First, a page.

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Transcript of a Press Briefing|
by Thomas C. Dawson
External Relations Department
International Monetary Fund
Thursday, March 28, 2002
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MR. DAWSON: Good morning, everyone. I am Tom Dawson, the Director of External Relations at the IMF, and welcome to another of our regular press briefings.
Just a couple of items before I take questions. We do not comment about leaks, reputed leaks, or speculation about the possibility of the World Economic Outlook figures have been or might be or will be leaked. You can feel free to ask me about it, but I will have no serious comments in response. Though I am sorry to disappoint you in that regard, I do not want you to go away without something to contemplate. So I would like to mention that on Wednesday, April 10th, we will release Chapters 2 and 3 of the latest WEO. The remaining chapters, including the forecast, will not be released publicly until April 18th.
The April 10th release of these two chapters is an innovation. These are the chapters that are sometimes not closely explored by the press in the rush around the regular WEO press conference. They are sort of the analytic chapters, and we hope that the advance release will assist you and the public in focusing a bit on the work that is done by our Research Department, and in particular the WEO team.
The Media Relations Division will be circulating details of the April 10th and April 18th releases within the next week.
Yesterday, we posted further details on the external website regarding the Spring Meetings, April 20-21, here in Washington, and please check the site if you have questions on the tentative schedule. You will see that the Managing Director will be speaking on Wednesday, April 17th, at the National Press Club in Washington. The luncheon address will be his only public appearance [ahead of] the Spring Meetings, so I urge you to attend the luncheon address. And there, of course, will be a question-and-answer period.
As for the Spring Meetings, let me remind you that the deadline for submitting requests for press accreditation is Friday, April 12th. You can sign up via the website, and I do expect to conduct another briefing before the Spring Meetings so that I can review some of the agenda items.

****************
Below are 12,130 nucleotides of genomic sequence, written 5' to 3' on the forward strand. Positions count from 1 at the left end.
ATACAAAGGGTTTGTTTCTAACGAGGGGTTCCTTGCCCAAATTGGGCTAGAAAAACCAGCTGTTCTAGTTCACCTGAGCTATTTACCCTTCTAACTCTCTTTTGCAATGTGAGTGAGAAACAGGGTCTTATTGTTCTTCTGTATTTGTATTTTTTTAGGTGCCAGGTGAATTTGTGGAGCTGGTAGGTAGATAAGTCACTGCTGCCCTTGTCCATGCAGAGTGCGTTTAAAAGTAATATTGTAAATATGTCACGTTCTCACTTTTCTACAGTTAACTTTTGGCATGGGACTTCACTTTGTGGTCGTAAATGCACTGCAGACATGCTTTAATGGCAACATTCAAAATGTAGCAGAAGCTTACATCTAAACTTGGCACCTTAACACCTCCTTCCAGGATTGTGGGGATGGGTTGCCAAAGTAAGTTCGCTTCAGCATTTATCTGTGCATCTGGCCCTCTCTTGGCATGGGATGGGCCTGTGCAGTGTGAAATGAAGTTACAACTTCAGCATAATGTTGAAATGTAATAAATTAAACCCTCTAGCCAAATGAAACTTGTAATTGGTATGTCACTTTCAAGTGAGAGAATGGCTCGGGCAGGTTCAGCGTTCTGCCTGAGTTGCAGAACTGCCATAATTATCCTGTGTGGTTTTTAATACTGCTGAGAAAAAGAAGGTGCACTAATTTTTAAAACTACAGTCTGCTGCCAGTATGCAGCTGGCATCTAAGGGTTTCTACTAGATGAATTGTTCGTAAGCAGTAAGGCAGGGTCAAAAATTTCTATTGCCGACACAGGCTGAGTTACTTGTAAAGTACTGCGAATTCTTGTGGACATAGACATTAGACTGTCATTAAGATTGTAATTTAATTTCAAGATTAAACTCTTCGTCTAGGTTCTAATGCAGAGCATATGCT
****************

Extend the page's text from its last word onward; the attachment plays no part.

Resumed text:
In addition, I'd like to welcome Olga Stankova, who joins us this week to take up the duties as the press officer responsible for the Baltics, Russia, and the other former Soviet states. Conny Lotze, who's been doing double duty for several months, can now concentrate on her area of responsibility, Western Europe. Welcome to Olga and thank you to Conny.
Now, I will take your questions.
QUESTION: Can you say anything about the supposed meeting Monday here of a group of experts to confer informally on Argentina?
MR. DAWSON: Yes. As is customary, we do have a variety of outreach efforts with academia, with other interested external groups, individuals, and we did, in fact, have probably two-thirds-of-a-day session with about eight or nine outside economists who met with management and staff here to review the Argentine situation, history, present, and prospects.
I think you will understand that while we have no hesitation in confirming the meeting, it is not something where we feel that it is appropriate for us to be commenting on who said what and so on. But I think it is part of our general effort to try to get the best advice and best opinions from as wide a circle as possible.
QUESTION: [inaudible-off microphone.]
MR. DAWSON: On the country situation, I certainly know that during the Asian financial crisis a number of outside experts, political and economic, were consulted. I am not certain whether this particular format was followed. On policy issues we have had a number of seminars not unlike this one, where we bring in outside experts to talk about particular issues. I can remember, just to pick an example at random, a seminar that we had on dollarization that had a number of outside experts. So that is not unusual, but given the timeliness and interest in Argentina, I think this probably attracted particular notice, and that is perfectly understandable.
QUESTION: Do you see this as an indication that the IMF might be [inaudible-off microphone]?
MR. DAWSON: No. I think it indicates that we are an open, learning institution, as the Managing Director has said, and we solicit and encourage as much advice, input, solicited or unsolicited, as we can get. In this case, we happened to solicit it. We do not usually have a problem with unsolicited advice because it seems to come in, anyway. And often the unsolicited views are that we do not reach out and that we do not consult and that we have a one-size-fits-all policy. I think this is pretty good evidence that that is not the approach.